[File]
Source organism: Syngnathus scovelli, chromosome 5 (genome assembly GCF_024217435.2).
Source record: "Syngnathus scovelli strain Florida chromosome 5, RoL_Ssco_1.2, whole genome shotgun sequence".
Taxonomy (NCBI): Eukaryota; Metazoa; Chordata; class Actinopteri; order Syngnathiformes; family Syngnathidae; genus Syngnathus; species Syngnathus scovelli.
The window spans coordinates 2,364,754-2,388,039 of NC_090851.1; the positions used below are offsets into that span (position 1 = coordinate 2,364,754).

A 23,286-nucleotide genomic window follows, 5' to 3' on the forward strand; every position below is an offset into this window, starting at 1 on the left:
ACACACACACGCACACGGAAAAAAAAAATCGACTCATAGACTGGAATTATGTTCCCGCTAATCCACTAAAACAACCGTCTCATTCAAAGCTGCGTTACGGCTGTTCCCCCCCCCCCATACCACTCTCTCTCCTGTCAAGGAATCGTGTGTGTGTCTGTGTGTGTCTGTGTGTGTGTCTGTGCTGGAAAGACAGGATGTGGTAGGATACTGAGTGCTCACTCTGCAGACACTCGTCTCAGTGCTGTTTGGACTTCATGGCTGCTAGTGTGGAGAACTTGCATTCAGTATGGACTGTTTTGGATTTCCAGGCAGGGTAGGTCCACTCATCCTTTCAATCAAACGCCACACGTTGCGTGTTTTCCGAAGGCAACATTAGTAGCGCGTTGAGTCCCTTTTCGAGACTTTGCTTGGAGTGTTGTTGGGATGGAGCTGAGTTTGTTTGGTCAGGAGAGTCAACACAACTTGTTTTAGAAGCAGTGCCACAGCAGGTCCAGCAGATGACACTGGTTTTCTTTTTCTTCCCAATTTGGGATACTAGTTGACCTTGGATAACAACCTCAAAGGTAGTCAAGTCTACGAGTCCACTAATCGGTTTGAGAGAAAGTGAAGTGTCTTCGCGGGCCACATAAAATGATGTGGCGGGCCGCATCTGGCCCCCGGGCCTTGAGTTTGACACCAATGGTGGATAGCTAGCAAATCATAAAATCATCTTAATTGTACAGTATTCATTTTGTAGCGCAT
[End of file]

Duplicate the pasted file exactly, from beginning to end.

Source organism: Syngnathus scovelli, chromosome 5 (genome assembly GCF_024217435.2).
Source record: "Syngnathus scovelli strain Florida chromosome 5, RoL_Ssco_1.2, whole genome shotgun sequence".
Taxonomy (NCBI): Eukaryota; Metazoa; Chordata; class Actinopteri; order Syngnathiformes; family Syngnathidae; genus Syngnathus; species Syngnathus scovelli.
The window spans coordinates 2,364,754-2,388,039 of NC_090851.1; the positions used below are offsets into that span (position 1 = coordinate 2,364,754).

A 23,286-nucleotide genomic window follows, 5' to 3' on the forward strand; every position below is an offset into this window, starting at 1 on the left:
ACACACACACGCACACGGAAAAAAAAAATCGACTCATAGACTGGAATTATGTTCCCGCTAATCCACTAAAACAACCGTCTCATTCAAAGCTGCGTTACGGCTGTTCCCCCCCCCCCATACCACTCTCTCTCCTGTCAAGGAATCGTGTGTGTGTCTGTGTGTGTCTGTGTGTGTGTCTGTGCTGGAAAGACAGGATGTGGTAGGATACTGAGTGCTCACTCTGCAGACACTCGTCTCAGTGCTGTTTGGACTTCATGGCTGCTAGTGTGGAGAACTTGCATTCAGTATGGACTGTTTTGGATTTCCAGGCAGGGTAGGTCCACTCATCCTTTCAATCAAACGCCACACGTTGCGTGTTTTCCGAAGGCAACATTAGTAGCGCGTTGAGTCCCTTTTCGAGACTTTGCTTGGAGTGTTGTTGGGATGGAGCTGAGTTTGTTTGGTCAGGAGAGTCAACACAACTTGTTTTAGAAGCAGTGCCACAGCAGGTCCAGCAGATGACACTGGTTTTCTTTTTCTTCCCAATTTGGGATACTAGTTGACCTTGGATAACAACCTCAAAGGTAGTCAAGTCTACGAGTCCACTAATCGGTTTGAGAGAAAGTGAAGTGTCTTCGCGGGCCACATAAAATGATGTGGCGGGCCGCATCTGGCCCCCGGGCCTTGAGTTTGACACCAATGGTGGATAGCTAGCAAATCATAAAATCATCTTAATTGTACAGTATTCATTTTGTAGCGCAT